We do believe that it is God who forgives sins.  In fact, may of our day-to-day small sins (venial sins) we do confess directly to God and ask for His forgiveness.  We are required to confess mortal (I can explain this term more later – for now – let’s just say “Big” ) sins in the sacrament of reconciliation.  We are encouraged to go to confess venial sins.  Why?

Going to confession allows us as humans to hear the very healing words, “You are forgiven.”  You can’t believe how clean, how new, how free you feel when you leave the confessional!  It is truly healing.  It helps us to develop the virtue of humility (because it is surely not easy to tell another person the rotten things we’ve done – to admit our weaknesses) Humility helps us to grow in holiness.  The two are directly related.  Reconciliation helps us to truly examine ourselves and see what it is we need to work on as servants of God.  We receive grace to go out and do better next time!

I once told a priest that confessing my sins has never gotten easier for me.  I like it about as much as I like going to the OB/GYN.  He told me to remember, that I’m not coming to talk to him.  I’m coming to meet Jesus in this sacrament.  That helped me a lot!

Check out John 20:19-23 where Jesus breathes on the Apostles and gives them authority to forgive sins in His name.

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About danardoyle

I am a Catholic, working wife and mother. I have three children ages 7, 14 and 21. I am extremely busy, as you can imagine. I aim each and every day to put God first in my life, to teach my children the Faith, to be a supportive spouse, keep the house in order, and do my job outside of the home well, too. That's an impossible task - without Divine intervention! Here, I hope to share my triumphs and struggles with other working moms in the same boat. I will share the tools I have discovered to making it all work - most days!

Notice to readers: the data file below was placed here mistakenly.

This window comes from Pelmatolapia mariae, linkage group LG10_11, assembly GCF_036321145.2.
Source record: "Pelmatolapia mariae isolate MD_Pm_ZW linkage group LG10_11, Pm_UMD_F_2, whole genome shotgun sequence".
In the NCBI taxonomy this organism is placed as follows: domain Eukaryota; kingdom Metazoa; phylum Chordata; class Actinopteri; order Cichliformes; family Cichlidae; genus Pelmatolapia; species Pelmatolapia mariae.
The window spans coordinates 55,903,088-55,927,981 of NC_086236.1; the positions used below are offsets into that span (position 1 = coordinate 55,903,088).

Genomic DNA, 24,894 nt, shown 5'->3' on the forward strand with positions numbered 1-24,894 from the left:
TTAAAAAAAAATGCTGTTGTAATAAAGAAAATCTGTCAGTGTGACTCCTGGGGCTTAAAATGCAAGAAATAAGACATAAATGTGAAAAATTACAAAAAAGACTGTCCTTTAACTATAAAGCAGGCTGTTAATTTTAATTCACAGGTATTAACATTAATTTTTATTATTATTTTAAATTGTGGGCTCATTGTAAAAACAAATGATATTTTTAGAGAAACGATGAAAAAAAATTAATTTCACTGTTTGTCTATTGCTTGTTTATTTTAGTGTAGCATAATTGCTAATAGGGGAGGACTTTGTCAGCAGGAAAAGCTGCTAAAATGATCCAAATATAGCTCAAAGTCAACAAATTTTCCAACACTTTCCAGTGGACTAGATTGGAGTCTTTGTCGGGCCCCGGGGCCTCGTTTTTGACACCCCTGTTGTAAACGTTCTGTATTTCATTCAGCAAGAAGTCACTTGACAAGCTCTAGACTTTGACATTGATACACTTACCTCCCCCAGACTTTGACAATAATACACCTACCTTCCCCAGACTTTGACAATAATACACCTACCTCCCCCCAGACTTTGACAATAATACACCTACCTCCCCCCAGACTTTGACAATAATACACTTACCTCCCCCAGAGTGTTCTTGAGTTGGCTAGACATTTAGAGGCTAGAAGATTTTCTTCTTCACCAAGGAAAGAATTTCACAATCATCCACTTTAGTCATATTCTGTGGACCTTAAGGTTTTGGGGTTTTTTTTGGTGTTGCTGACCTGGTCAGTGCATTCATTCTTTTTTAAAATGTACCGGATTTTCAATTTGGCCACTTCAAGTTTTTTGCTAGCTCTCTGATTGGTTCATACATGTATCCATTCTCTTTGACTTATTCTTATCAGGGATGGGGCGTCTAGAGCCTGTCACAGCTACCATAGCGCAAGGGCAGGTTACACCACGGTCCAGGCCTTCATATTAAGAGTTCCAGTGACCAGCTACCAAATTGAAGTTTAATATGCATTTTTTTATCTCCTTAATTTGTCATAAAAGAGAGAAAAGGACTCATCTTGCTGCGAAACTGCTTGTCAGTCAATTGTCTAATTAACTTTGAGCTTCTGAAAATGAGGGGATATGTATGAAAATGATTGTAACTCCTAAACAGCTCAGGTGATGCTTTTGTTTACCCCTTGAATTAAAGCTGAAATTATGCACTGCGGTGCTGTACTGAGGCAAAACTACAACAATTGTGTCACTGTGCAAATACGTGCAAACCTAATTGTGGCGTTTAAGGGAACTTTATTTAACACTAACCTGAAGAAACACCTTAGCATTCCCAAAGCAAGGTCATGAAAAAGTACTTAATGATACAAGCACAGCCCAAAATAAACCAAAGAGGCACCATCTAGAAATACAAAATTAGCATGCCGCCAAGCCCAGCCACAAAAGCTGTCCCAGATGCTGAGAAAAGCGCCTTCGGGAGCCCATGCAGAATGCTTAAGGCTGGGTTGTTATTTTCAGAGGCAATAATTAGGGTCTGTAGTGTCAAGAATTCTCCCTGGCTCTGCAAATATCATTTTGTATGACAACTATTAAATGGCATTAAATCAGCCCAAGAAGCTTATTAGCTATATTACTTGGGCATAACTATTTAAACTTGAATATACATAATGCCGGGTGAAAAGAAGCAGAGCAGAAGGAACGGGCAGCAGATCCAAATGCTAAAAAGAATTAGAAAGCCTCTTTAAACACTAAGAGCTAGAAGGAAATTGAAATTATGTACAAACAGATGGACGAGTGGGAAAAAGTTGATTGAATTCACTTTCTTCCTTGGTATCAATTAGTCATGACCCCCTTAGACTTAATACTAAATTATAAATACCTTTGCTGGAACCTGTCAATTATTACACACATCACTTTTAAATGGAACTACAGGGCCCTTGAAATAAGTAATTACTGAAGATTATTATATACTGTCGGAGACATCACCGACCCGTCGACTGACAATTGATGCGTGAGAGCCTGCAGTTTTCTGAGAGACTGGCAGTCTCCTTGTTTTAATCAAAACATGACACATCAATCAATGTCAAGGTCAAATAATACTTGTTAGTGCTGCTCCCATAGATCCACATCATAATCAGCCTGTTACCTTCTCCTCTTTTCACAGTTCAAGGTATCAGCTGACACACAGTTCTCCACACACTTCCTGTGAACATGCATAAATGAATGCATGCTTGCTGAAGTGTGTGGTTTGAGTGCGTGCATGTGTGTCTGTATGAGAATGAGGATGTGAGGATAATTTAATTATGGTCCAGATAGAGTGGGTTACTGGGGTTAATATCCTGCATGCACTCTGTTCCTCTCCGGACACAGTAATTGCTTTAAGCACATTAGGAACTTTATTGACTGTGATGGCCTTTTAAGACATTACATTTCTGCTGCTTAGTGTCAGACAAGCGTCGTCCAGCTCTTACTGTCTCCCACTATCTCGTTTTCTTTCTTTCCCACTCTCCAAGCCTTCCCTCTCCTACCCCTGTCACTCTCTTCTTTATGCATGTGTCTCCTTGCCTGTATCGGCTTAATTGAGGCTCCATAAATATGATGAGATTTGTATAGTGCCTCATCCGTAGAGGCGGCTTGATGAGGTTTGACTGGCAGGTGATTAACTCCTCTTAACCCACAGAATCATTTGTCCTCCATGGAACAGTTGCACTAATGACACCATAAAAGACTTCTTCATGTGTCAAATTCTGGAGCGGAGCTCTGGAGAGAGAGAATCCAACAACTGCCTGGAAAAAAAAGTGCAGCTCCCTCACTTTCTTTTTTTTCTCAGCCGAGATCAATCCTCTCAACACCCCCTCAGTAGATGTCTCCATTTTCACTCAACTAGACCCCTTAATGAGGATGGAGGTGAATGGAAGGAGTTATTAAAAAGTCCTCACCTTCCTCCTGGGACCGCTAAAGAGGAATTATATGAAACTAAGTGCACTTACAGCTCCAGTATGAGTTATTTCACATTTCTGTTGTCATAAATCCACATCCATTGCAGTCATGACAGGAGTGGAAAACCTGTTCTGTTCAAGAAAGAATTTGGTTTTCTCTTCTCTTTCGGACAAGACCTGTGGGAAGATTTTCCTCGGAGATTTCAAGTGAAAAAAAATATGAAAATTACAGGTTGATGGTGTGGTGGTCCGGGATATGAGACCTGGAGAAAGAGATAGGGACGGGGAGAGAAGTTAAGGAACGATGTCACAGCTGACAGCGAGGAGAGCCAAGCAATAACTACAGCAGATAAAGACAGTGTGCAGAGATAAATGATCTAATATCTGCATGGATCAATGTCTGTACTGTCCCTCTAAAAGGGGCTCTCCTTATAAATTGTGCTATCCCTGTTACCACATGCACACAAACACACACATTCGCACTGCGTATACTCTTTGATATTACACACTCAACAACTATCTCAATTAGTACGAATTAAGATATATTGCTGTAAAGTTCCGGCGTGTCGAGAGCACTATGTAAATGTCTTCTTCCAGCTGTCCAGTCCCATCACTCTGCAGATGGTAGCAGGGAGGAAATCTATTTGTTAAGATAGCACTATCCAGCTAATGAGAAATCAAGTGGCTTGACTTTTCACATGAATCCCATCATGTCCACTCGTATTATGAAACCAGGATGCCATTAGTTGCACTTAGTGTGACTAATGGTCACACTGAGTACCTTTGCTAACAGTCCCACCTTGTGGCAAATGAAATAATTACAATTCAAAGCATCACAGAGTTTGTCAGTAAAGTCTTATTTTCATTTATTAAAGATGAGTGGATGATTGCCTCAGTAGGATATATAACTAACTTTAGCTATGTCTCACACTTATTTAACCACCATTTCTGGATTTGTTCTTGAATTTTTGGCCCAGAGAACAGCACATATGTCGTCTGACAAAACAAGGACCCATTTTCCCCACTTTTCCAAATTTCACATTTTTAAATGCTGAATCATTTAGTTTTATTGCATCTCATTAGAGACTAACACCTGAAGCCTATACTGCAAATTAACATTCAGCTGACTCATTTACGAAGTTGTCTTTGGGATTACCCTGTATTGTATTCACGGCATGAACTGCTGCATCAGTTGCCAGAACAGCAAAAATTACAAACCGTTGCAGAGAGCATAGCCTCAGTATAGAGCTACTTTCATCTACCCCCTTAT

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4 Responses to More about What Makes Us Unique

  1. A very nice and sharp and succinct post! I try to explain Catholic doctrines to my Protestant friends and family, too, but I tend to be much more long-winded about it. :-P

    I’ve only been Catholic for a few months (plus a year of becoming Catholic), but I definitely see going to confession as a lot like going to the doctor. Not only the sense of doing something unpleasant, but also the idea of going to be healed. As unpleasant as confessing can be, it’s always such a relief to be absolved, to know the guilt is gone from me, and I can be made right again. Such a clean feeling.

    • danardoyle says:

      Welcome to the Church! I am so happy for you. I pray for you on your journey of faith. I will try to do more “apologetic” posts in the future – explaining the Catholic Faith. God Bless!

  2. You write so concisely. Thank-you. I too was not to eager to get to the Sacrament of Reconciliation. Raised too shame based? I don’t know. Some of that Vatican 1 hang-over.
    I am old, retired. However, this sacrament is a place of speaking with a God who loves me
    and wants to hear of my troubles, failings and willingness to try to be a better soul. Peace
    be with you. I hope I remember to visit here again.

    • danardoyle says:

      Thank you so much for dropping by. I find it so difficult to get myself to reconciliation, but I feel so free when I leave. I could sing like a lark or dance. I try to remember that feeling to motivate myself! I wish that churches would start offering it 30 minutes before mass – and incognito – like they did long ago. I know that I would go more often:)